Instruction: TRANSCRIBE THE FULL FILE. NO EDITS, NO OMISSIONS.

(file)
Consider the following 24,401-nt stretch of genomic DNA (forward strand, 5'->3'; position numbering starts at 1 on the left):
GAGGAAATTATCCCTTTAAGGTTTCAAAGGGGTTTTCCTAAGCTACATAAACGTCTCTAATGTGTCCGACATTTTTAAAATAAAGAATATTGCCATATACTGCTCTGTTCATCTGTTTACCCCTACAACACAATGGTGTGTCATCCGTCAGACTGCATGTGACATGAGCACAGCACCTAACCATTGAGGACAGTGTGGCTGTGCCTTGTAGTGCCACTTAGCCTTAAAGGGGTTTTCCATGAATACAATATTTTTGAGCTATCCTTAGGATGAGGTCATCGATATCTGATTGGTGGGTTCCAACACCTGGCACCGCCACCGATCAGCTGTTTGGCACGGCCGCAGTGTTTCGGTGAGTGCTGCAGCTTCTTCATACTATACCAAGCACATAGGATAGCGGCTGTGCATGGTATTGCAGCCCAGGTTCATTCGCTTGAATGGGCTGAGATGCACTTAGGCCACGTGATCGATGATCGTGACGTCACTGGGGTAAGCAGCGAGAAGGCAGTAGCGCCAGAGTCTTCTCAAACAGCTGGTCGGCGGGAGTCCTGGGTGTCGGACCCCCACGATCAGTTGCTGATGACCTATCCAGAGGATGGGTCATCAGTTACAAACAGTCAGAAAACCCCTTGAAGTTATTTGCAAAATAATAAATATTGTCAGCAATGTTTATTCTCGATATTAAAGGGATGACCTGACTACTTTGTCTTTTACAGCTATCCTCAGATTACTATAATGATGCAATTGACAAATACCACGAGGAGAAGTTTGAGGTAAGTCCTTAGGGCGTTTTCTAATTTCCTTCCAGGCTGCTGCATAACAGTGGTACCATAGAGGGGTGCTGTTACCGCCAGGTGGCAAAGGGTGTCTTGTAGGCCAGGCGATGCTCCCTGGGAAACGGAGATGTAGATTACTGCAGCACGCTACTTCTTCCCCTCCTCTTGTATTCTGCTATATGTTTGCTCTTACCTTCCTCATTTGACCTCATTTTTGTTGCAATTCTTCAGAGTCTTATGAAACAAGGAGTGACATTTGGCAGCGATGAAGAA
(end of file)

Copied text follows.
Consider the following 24,401-nt stretch of genomic DNA (forward strand, 5'->3'; position numbering starts at 1 on the left):
GAGGAAATTATCCCTTTAAGGTTTCAAAGGGGTTTTCCTAAGCTACATAAACGTCTCTAATGTGTCCGACATTTTTAAAATAAAGAATATTGCCATATACTGCTCTGTTCATCTGTTTACCCCTACAACACAATGGTGTGTCATCCGTCAGACTGCATGTGACATGAGCACAGCACCTAACCATTGAGGACAGTGTGGCTGTGCCTTGTAGTGCCACTTAGCCTTAAAGGGGTTTTCCATGAATACAATATTTTTGAGCTATCCTTAGGATGAGGTCATCGATATCTGATTGGTGGGTTCCAACACCTGGCACCGCCACCGATCAGCTGTTTGGCACGGCCGCAGTGTTTCGGTGAGTGCTGCAGCTTCTTCATACTATACCAAGCACATAGGATAGCGGCTGTGCATGGTATTGCAGCCCAGGTTCATTCGCTTGAATGGGCTGAGATGCACTTAGGCCACGTGATCGATGATCGTGACGTCACTGGGGTAAGCAGCGAGAAGGCAGTAGCGCCAGAGTCTTCTCAAACAGCTGGTCGGCGGGAGTCCTGGGTGTCGGACCCCCACGATCAGTTGCTGATGACCTATCCAGAGGATGGGTCATCAGTTACAAACAGTCAGAAAACCCCTTGAAGTTATTTGCAAAATAATAAATATTGTCAGCAATGTTTATTCTCGATATTAAAGGGATGACCTGACTACTTTGTCTTTTACAGCTATCCTCAGATTACTATAATGATGCAATTGACAAATACCACGAGGAGAAGTTTGAGGTAAGTCCTTAGGGCGTTTTCTAATTTCCTTCCAGGCTGCTGCATAACAGTGGTACCATAGAGGGGTGCTGTTACCGCCAGGTGGCAAAGGGTGTCTTGTAGGCCAGGCGATGCTCCCTGGGAAACGGAGATGTAGATTACTGCAGCACGCTACTTCTTCCCCTCCTCTTGTATTCTGCTATATGTTTGCTCTTACCTTCCTCATTTGACCTCATTTTTGTTGCAATTCTTCAGAGTCTTATGAAACAAGGAGTGACATTTGGCAGCGATGAAGAA